“Bioengineering is literally the intersection of engineering with the life sciences,” Martin-Vega said, “and provides numerous opportunities for industrial and systems engineers to impact both the development and growth of new products and services, in areas such as bio-manufacturing, bio-production, bio-processing and many other bio-driven technologies.

“While health care delivery systems are also considered a part of this intersection, one in which industrial systems has played a significant role for many years, I’m referring more specifically to the design and development of devices and processes that underly the conversion of bio-based prototype products to full-scale cost-effective production systems,” he said.  “This should be our domain, and there are challenges and opportunities for us to play a much greater role.”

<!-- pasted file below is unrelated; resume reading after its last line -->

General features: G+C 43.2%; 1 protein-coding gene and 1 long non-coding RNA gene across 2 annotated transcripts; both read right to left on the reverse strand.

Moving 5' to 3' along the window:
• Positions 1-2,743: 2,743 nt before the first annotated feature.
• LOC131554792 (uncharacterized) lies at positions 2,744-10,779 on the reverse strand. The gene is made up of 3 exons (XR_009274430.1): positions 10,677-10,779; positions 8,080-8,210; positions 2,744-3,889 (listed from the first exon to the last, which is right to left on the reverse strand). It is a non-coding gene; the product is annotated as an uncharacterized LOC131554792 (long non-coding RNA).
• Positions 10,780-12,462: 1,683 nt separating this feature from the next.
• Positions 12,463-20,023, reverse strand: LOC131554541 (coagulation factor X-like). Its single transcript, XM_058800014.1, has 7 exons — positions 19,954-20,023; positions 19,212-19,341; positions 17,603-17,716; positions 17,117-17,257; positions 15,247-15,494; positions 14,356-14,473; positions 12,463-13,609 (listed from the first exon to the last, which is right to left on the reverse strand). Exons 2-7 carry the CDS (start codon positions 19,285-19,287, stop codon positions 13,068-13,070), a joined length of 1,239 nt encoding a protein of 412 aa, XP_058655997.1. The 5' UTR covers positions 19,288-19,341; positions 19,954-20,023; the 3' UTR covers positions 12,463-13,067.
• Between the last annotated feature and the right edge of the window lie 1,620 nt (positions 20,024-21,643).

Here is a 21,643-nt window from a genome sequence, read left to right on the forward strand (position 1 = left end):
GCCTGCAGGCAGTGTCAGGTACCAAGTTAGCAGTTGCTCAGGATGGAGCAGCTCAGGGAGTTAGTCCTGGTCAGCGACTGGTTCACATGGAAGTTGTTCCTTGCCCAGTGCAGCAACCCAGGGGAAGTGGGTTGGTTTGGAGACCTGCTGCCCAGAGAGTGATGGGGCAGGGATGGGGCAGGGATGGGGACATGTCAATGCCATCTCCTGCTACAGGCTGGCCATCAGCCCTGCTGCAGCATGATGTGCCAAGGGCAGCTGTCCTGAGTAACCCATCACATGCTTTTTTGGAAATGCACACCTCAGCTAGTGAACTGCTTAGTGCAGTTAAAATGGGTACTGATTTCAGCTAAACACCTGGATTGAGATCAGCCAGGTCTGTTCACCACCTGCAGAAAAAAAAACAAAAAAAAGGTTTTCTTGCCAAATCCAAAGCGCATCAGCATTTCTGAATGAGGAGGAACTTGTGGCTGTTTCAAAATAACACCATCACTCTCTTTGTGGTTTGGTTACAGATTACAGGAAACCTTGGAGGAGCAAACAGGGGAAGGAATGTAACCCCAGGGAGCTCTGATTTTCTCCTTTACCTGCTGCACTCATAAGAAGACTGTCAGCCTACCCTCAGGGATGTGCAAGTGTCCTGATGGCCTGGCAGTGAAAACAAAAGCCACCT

Nanotechnology – the domain of the “very, very, very…..very, very, very… very, very, very small” – opens up another world that needs industrial and systems engineering skills, he said.  The concept of nano-manufacturing is still evolving, he said, giving industrial and systems engineers a golden opportunity to play a significant role in its definition before others define it in their absence.

"While there are a number of academics and industrial and systems engineers who are involved at the boundaries of the field, to date there is only one ISE-led effort in nano-manufacturing and it has achieved the scale of an Engineering Research Center activity,” Martin-Vega said. “It is urgent that we (industrial and systems engineers) play a leading role, so that this field does not find itself on the sidelines of this driving societal force.”